COLUMBUS—1 in five youth— that’s how many have a debilitating mental illness.
And in the past ten years, the rate of youth suicide has increased 58 percent.
- Data shows that young people may be more vulnerable to mental illness and less likely to receive care
- Nationwide Children’s Hospital is expanding their services for mental health treatment for youth
- The hospital’s “On Our Sleeves” campaign aims to eliminate the stigma and educate the public
Those numbers from the National Survey on Mental Health sounded an alarm at Nationwide Children's Hospital.
The numbers speak for themselves, there is a huge need. And, that is kind of what we are here to do is to raise awareness and to find out what we can do to promote change in those numbers,” said Gina McDowell, Nationwide Children’s Hospital behavioral clinical health educator.
Nationwide Children's Hospital is expanding their services for youth in need of mental health treatment.
The hospital launched a nationwide campaign on Youth Mental Health Day, May 9th, called “On Our Sleeves.”
There tends to be this silence around mental health and mental illness.
And one of the goals of this campaign is to break that silence and start these conversations and really break that stigma.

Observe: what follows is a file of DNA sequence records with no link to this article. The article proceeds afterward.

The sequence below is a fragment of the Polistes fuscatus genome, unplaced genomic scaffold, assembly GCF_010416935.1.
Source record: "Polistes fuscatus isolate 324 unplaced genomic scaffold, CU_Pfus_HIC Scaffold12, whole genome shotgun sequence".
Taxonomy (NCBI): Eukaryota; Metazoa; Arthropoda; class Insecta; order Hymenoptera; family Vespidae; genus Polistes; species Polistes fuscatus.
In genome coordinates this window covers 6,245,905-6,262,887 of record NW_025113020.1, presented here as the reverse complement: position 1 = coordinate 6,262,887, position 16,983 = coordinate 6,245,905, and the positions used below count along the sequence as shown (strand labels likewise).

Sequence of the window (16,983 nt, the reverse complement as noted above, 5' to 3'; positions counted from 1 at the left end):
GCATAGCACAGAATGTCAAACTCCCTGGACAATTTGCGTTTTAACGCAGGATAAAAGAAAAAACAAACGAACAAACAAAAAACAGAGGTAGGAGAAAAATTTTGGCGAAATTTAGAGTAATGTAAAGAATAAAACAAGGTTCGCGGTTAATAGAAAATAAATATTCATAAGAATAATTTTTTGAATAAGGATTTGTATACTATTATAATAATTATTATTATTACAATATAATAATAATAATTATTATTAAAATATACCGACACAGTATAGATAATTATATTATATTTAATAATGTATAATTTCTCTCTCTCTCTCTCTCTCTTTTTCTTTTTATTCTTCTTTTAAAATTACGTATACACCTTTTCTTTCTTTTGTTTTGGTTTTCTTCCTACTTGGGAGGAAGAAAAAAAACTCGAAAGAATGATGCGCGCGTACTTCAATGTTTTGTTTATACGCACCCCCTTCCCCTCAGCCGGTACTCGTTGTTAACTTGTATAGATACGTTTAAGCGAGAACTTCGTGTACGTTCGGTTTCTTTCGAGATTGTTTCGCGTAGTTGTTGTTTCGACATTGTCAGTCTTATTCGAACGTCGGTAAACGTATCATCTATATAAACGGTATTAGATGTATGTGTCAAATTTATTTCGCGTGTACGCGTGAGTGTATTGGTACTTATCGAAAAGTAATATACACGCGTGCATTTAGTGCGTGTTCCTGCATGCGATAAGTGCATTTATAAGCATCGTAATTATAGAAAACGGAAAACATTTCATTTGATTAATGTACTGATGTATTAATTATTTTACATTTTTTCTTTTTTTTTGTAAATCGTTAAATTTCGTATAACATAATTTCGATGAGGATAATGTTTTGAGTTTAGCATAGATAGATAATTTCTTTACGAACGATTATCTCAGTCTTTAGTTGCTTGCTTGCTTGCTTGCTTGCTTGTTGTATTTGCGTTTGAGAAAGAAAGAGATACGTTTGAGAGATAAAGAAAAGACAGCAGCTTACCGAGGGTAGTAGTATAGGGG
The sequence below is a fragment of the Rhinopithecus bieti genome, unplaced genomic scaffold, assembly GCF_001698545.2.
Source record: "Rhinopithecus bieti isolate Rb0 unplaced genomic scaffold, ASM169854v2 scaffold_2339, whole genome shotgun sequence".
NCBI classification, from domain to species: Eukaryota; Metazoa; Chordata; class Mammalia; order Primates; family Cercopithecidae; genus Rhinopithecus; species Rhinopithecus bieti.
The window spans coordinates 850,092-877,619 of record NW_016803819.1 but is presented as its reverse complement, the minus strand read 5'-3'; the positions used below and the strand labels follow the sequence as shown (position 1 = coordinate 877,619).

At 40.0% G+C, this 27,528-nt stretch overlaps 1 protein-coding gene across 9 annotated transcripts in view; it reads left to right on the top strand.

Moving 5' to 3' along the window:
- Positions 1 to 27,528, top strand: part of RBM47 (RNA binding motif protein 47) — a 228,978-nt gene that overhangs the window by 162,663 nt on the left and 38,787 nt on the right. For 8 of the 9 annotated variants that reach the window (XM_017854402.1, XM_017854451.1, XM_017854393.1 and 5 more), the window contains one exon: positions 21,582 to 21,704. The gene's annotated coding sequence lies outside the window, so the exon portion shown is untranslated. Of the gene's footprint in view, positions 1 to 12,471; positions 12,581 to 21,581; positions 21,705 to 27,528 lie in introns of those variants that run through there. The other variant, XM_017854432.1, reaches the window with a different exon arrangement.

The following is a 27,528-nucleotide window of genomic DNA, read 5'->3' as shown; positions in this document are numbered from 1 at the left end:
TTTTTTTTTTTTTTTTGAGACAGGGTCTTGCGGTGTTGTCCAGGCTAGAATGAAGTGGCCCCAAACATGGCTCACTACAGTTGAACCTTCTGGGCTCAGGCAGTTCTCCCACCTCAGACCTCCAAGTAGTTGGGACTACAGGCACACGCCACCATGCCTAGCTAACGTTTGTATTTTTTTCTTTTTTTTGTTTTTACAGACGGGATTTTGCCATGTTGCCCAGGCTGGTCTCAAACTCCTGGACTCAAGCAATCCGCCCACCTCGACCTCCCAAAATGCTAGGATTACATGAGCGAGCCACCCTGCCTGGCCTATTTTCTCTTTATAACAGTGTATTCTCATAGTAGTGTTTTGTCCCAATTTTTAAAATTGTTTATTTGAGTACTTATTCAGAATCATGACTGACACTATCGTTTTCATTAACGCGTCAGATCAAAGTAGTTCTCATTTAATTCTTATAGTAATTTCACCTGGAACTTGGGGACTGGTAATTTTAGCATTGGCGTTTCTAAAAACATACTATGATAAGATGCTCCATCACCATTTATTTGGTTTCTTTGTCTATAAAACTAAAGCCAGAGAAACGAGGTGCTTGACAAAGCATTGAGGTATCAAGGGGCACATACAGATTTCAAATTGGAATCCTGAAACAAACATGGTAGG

The campaign website gives resources, statistics and information for parents and caregivers.
Maybe someone that wouldn't have typically sought out treatment for their child, or even a teen or a child that sees that maybe wouldn't have typically asked for help, that they're comfortable for doing so.
Gina McDowell is a counselor that trains other counselors at Nationwide Children's.
She says that parents should speak with their kids about mental health, just like physical health. Ask questions, and observe.
“Having this open dialogue with your child too about mental health can really help identify whether some of those things are cause for concern,” said McDowell. “And giving your child a voice to say it's ok to be sad...it's ok to be sad.”
She says the key is to identify changes in behavior.
Each child is different and every caregiver is the expert on their child. So, look for things that are typically out of the norm for your child.
She says the campaign is one way that the hospital is focusing on behavioral health.
Another, is a brand-new facility set to open in 2020. The Big Lots Behavioral Health Pavilion will handle youth with more advanced mental health treatment needs.
For McDowell, the emphasis is on care.
“So, we really want to create this culture of collaborative care,” McDowell said.